LEXINGTON, Ky. (WTVQ)- Each year, millions of cows in the United States die from health problems and it’s costing the cattle industry, but “eyes in the sky” could help ranchers solve the problem.
Joshua Jackson flies a drone to help monitor a herd of cattle from high above his Central Kentucky ranch.
“There’s a lot of potential for using drones on the farm and it covers a lot more ground than we ever could,” Jackson said.
Science, technology, engineering, and mathematics, also known as stem, is benefiting cattle farmers. They’re using technology, like drones.
“We can actually use this for monitoring animals, but for health wise, we can look for pink eye. We can look for volume in the field,” Jackson said.
He is both a cattle producer and agriculture professor, at the University of Kentucky. He is doing an experiment to see if drones cause adverse effects or stresses on cattle.
“So what we do, from a physiological stand point, we are looking at the heart rate. Is there a change in heart rate? Do they see the drone. Are they freighted? Do they have an elevated heart rate? And behavior, we actually put a GPS on the cows. We measure how much do they run or do they run from a drone?”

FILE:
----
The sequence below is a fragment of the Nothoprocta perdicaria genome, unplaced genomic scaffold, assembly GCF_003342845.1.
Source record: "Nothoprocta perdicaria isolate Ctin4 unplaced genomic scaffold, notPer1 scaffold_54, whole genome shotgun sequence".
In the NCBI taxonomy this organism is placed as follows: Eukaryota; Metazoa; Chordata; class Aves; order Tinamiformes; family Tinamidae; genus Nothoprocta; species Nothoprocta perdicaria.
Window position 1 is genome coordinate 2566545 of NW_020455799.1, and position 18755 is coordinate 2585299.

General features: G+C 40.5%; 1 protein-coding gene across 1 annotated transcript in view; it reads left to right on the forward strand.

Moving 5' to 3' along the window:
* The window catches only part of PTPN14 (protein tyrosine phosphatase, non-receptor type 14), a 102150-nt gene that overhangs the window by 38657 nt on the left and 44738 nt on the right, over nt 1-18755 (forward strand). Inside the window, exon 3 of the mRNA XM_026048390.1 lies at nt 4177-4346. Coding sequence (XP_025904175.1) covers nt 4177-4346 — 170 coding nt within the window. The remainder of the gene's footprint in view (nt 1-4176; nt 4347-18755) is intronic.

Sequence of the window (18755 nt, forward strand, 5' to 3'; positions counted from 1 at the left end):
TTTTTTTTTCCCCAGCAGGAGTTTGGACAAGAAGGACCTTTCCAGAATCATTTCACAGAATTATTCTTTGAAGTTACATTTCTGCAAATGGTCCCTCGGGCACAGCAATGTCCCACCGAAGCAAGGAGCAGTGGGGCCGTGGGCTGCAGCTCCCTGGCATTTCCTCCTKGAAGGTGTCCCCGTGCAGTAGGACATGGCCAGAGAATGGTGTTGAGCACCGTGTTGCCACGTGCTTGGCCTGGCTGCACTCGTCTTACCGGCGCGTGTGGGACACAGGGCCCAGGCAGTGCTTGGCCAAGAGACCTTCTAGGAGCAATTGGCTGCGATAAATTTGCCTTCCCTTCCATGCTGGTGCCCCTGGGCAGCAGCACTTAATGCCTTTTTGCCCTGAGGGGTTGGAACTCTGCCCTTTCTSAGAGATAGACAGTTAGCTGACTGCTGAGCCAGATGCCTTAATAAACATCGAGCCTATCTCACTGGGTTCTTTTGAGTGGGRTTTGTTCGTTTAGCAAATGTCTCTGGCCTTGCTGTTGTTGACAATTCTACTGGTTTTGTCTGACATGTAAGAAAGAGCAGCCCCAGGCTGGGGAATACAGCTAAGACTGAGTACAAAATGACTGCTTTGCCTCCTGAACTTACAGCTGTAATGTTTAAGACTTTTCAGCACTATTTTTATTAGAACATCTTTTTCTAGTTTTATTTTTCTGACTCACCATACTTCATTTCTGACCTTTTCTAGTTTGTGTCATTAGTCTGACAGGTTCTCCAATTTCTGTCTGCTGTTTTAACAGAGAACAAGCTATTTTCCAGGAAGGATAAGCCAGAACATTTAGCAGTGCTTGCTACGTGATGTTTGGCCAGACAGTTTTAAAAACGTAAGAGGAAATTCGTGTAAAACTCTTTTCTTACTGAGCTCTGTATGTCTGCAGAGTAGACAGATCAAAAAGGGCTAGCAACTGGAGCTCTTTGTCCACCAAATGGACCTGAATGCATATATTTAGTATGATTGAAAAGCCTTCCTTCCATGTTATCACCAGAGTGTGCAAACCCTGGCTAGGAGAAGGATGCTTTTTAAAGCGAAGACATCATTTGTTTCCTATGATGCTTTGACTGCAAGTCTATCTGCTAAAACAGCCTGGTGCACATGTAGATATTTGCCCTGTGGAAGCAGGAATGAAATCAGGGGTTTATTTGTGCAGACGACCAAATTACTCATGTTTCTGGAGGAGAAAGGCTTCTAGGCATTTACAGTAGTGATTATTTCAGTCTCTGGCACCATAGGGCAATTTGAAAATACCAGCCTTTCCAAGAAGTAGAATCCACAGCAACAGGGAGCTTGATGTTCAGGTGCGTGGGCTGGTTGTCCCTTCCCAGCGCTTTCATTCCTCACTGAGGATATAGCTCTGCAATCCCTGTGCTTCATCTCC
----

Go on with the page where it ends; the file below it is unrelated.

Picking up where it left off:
Here’s what he found.
“They actually became acclimated, even from the first week on, to having a presence of a drone…we haven’t seen a dramatic change in either behavior or heart rate,” Jackson said.
He is even exploring the benefits of using more than one drone.
“Using multiple drones, multiple pictures, and angles, stitch that together, create a 3D model, and use that to estimate the weight win the field, without ever running them across the scale,” Jackson explained.
Bottom line, the “t” in stem, technology, continues to help farmers improve productivity.
If you are interested in using a drone, there are regulations you will need to follow. You can learn more about those regulations at faa.gov.
Once there, click on drones/unmanned aircraft systems.